WASHINGTON, D.C. — Nicholas Christopher knows what it feels like to be part of the action, to be in the room where it happens. But like Aaron Burr, the character he plays in the tour of “Hamilton” that arrives at the Opera House Tuesday for a two-month run, he also knows what it’s like to suddenly be on the outside looking in, to feel like he’s missing out on something seismic.
Indeed, before the hip-hop-infused musical about America’s Founding Fathers became a groundbreaking cultural phenomenon, Christopher was on the ground floor of its development. The creative team, including composer and book writer Lin-Manuel Miranda and director Thomas Kail, had asked the actor to be part of early readings and workshops of the show. “I was in ‘the room where it happened’ — before that song was even written,” says Christopher with a wry smile, referring to Burr’s showstopping number.
But when it came time for the world premiere of “Hamilton” at New York’s Public Theater in early 2015, Christopher (everyone calls him Nick) was not part of the cast. He’d been asked to understudy several of the key roles in the debut production, but he declined. “I was like, I can’t, for my soul. I want to be onstage. I don’t want to be off-stage hoping to go on,” says Christopher, 28, who grew up in Winchester and attended Matignon High School in Cambridge and Walnut Hill School for the Arts in Natick.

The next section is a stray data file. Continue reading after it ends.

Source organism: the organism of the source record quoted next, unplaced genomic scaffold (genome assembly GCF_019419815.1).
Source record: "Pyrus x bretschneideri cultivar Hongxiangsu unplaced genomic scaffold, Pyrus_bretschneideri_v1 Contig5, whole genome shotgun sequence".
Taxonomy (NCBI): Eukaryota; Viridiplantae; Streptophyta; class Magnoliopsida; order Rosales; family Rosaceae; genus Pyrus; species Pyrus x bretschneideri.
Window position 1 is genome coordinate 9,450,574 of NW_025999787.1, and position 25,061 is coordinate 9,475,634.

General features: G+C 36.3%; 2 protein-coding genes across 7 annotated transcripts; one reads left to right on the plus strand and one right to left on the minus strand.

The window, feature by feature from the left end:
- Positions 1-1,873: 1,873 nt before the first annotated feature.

Instead, he played Smokey Robinson in the tour of “Motown: The Musical.” He also had two transcendent off-Broadway acting experiences that he’ll cherish forever — Ivo Van Hove’s experimental David Bowie musical “Lazarus,” which premiered just before the artist’s death, and “Whorl Inside a Loop,” featuring the personal narratives of prison inmates.
Still, Christopher’s doubts lingered as “Hamilton” captured the imaginations of audiences on Broadway and beyond. “It was a difficult two years of my life. There were a lot of late nights of like: Do I regret it? Could I go back? Did I miss my chance?” acknowledges the actor. “I’m watching my friends’ careers take off, and you see people like Jay-Z and Beyoncé going to the show. You’re like, ‘Wow, did I really give up an opportunity that could have been fruitful for me and my career?’ ”
But eventually Christopher wound up back in the “Hamilton” orbit. During the run-up to the Tony Awards in 2016, he covered the role of George Washington before taking over the character full time that November, succeeding Christopher Jackson. Since last January, he’s been playing Aaron Burr — the part that earned Leslie Odom Jr. a Tony — in the show’s national tour. “Getting to perform with ‘Hamilton’ on the Tonys was a highlight and brought everything together,” says the actor. “I learned that everybody has their own journey.”